- Both pedigreed cats and mixed-breed cats have varying incidences of health problems that may be genetic in nature. Although they are beautiful and sweet, Exotics are prone to a number of potential health problems, most commonly related to their facial structure:
- Breathing difficulty or noisy breathing caused by constricted nostrils
- Dental malocclusions, meaning the teeth don’t mesh well together
- Excessive tearing
- Eye conditions such as cherry eye, entropion and progressive retinal atrophy
- Feline hyperesthesia syndrome, a nervous system disorder
- Heat sensitivity
- Polycystic kidney disease, for which a genetic test is available
- Predisposition to ringworm, a fungal infection
- Seborrhea oleosa, a skin condition that causes itchiness, redness and hair loss
Himalayan Cat Care:
The most important thing to understand about caring for a Himalayan is the need for daily grooming. That long,
beautiful coat doesn’t stay clean and tangle-free on its own. It must be gently but thoroughly combed every day, and
regular bathing—at least once a month—is a good idea.
Another factor to consider is the litter box issue. Litter may become lodged in a Himalayan’s paws or coat. If the cat
and the litter box aren’t kept scrupulously clean, a Himmie is more likely than most to just stop using the box.
Excessive tearing can be a problem in this breed, so wipe the corners of the eyes clean daily to prevent under-eye
brushing is better than nothing.
It’s a good idea to keep a Himalayan as an indoor-only cat. He’s not a scrapper and would fare poorly against other
cats, dogs, coyotes and the other dangers that face cats who go outdoors. Himalayans who go outdoors also run the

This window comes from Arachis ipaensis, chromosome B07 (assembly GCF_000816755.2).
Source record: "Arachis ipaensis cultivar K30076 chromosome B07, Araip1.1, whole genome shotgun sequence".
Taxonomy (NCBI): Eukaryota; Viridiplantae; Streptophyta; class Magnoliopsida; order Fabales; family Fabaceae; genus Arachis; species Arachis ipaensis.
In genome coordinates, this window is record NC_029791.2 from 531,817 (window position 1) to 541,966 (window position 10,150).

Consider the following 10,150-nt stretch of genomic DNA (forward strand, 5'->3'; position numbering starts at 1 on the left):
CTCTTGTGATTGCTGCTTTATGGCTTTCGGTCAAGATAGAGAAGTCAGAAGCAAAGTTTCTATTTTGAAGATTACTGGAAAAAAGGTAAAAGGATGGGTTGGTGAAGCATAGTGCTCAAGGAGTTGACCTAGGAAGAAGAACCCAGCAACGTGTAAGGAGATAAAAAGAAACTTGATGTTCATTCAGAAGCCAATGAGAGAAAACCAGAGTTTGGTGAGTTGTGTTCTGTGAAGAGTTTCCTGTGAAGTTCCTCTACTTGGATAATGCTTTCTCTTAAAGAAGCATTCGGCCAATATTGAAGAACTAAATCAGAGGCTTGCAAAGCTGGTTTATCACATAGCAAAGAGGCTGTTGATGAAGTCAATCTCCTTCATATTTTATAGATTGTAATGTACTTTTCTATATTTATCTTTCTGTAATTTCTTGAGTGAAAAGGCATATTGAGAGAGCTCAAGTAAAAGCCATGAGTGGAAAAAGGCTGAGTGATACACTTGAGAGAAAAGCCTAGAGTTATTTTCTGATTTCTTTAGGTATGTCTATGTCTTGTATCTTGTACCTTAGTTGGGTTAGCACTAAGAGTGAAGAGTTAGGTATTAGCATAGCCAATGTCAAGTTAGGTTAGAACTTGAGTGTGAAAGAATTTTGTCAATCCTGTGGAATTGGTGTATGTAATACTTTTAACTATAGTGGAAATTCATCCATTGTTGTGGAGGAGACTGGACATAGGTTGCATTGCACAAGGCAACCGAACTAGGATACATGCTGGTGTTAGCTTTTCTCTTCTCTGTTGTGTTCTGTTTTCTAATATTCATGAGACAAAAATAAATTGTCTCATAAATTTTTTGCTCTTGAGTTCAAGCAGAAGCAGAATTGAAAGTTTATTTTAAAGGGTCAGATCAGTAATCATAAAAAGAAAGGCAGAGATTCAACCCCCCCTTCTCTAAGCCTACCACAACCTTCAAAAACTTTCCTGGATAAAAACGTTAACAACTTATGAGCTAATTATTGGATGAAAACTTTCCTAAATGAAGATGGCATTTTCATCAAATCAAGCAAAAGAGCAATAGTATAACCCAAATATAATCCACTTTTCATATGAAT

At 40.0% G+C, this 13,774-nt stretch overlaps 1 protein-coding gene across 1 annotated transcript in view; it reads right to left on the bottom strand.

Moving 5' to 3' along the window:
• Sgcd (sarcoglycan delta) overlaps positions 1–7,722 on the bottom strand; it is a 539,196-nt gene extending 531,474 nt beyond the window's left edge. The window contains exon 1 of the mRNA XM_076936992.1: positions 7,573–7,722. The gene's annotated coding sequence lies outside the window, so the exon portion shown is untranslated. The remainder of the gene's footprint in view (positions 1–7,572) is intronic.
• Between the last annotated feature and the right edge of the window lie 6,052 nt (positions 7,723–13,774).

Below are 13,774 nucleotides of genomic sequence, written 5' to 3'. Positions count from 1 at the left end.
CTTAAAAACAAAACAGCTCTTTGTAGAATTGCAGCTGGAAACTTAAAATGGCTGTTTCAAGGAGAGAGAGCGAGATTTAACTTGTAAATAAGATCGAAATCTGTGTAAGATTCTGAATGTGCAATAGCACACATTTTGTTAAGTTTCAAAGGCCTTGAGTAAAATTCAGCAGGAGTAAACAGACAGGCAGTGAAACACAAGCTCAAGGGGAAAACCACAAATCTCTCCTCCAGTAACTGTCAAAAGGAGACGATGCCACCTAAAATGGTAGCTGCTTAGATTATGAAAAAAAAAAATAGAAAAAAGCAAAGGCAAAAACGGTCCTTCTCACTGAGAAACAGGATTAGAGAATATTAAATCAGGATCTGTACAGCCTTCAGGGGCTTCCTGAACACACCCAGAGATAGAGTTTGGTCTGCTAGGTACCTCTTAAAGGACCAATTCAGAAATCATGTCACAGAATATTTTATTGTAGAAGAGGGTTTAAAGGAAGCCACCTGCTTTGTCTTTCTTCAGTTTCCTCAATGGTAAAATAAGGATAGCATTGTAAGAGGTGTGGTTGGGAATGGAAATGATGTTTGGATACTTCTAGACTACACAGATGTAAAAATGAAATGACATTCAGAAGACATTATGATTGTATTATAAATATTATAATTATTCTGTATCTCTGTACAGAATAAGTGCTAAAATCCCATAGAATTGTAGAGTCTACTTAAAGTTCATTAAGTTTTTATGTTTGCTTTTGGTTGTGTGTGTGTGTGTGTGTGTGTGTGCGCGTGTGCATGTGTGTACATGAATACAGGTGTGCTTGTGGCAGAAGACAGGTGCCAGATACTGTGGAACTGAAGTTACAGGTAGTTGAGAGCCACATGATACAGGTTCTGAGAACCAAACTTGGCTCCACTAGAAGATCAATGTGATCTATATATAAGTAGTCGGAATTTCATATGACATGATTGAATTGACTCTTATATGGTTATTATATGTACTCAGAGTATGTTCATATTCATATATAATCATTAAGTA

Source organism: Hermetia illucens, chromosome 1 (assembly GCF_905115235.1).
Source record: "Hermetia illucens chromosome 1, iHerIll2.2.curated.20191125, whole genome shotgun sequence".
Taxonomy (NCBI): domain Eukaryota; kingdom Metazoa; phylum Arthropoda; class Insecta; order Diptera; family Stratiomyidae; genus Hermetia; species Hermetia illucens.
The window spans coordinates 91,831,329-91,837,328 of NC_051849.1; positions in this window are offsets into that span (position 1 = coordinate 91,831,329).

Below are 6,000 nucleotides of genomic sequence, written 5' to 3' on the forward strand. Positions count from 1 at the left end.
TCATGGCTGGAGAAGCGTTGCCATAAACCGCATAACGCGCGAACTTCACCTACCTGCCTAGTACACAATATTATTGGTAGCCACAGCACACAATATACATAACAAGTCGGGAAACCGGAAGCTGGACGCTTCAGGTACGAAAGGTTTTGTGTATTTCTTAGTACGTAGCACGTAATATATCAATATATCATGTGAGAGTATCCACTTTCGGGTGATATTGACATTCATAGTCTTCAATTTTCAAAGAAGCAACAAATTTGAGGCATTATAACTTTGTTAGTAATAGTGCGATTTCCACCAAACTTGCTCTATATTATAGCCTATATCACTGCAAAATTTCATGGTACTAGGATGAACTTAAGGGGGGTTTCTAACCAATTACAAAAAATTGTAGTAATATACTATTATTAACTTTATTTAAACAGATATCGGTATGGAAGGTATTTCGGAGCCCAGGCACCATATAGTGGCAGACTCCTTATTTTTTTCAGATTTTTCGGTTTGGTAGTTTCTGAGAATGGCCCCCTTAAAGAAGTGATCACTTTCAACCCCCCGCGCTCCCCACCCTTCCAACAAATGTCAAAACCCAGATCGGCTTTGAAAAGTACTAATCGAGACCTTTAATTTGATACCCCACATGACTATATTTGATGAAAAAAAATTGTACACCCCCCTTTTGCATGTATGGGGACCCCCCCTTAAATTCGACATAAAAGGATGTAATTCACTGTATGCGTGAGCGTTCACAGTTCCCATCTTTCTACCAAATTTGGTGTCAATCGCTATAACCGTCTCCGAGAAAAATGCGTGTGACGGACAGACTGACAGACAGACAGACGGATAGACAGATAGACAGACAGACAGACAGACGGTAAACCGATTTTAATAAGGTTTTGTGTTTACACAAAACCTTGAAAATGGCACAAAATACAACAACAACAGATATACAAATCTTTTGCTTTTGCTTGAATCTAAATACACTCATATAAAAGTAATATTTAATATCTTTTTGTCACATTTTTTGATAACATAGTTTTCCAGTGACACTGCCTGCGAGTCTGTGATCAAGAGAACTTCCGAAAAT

risk of being stolen by someone who would like to have such a beautiful cat without paying for it.
Children and other pets:
Himalayans aren’t the best choice for a houseful of boisterous children and dogs, but they have no objection to
being the object of a gentle child’s attentions or to rubbing along with a friendly dog who doesn’t chase them or
otherwise cause them anxiety.
History of the Himalayas:
The idea of creating a Persian cat with the pointed pattern of the Siamese had long been desired by breeders.
Working toward this goal, Persian cats with colored points, called Himalayans, were produced in the United States
in the early 1930s thanks to the efforts of Marguerita Gorforth, Virginia Cobb, and Dr. Clyde Keeler. In 1935, after
British breeders had visited the United States to see the Himalayan, a breeding program to produce these cats also
began in England. The breeding program had to be stopped during World War II but was reinstated afterwards.
In the mid 1950s, the Himalayan was accepted for recognition. The first United States champion was Goforth’s
LaChiquita, who gained this title with the American Cat Fanciers Association. By the 1960s, every United States
registry had accepted the Himalayan for recognition in the show ring.
Recently, some United States registries have incorporated the Himalayan into the Persian class. In these registries,
this breed is considered a pointed Persian, but is sometimes called a Persian-Himalayan or Himalayan-Persian as
well as just Himalayan. The Himalayan has always been known as the Colorpoint Longhair in Britain.